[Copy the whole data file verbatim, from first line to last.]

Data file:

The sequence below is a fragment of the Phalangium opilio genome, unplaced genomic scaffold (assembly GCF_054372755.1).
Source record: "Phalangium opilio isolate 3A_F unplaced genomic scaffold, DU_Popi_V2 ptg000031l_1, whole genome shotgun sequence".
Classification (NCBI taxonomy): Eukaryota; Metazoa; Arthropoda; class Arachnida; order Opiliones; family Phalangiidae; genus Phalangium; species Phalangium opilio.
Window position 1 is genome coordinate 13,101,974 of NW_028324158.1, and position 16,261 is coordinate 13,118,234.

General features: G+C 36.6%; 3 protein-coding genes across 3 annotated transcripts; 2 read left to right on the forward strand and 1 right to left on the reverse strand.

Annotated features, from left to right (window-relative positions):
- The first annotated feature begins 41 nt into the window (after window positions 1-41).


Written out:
The sequence below is a fragment of the Phalangium opilio genome, unplaced genomic scaffold (assembly GCF_054372755.1).
Source record: "Phalangium opilio isolate 3A_F unplaced genomic scaffold, DU_Popi_V2 ptg000031l_1, whole genome shotgun sequence".
Classification (NCBI taxonomy): Eukaryota; Metazoa; Arthropoda; class Arachnida; order Opiliones; family Phalangiidae; genus Phalangium; species Phalangium opilio.
Window position 1 is genome coordinate 13,101,974 of NW_028324158.1, and position 16,261 is coordinate 13,118,234.

General features: G+C 36.6%; 3 protein-coding genes across 3 annotated transcripts; 2 read left to right on the forward strand and 1 right to left on the reverse strand.

Annotated features, from left to right (window-relative positions):
- The first annotated feature begins 41 nt into the window (after window positions 1-41).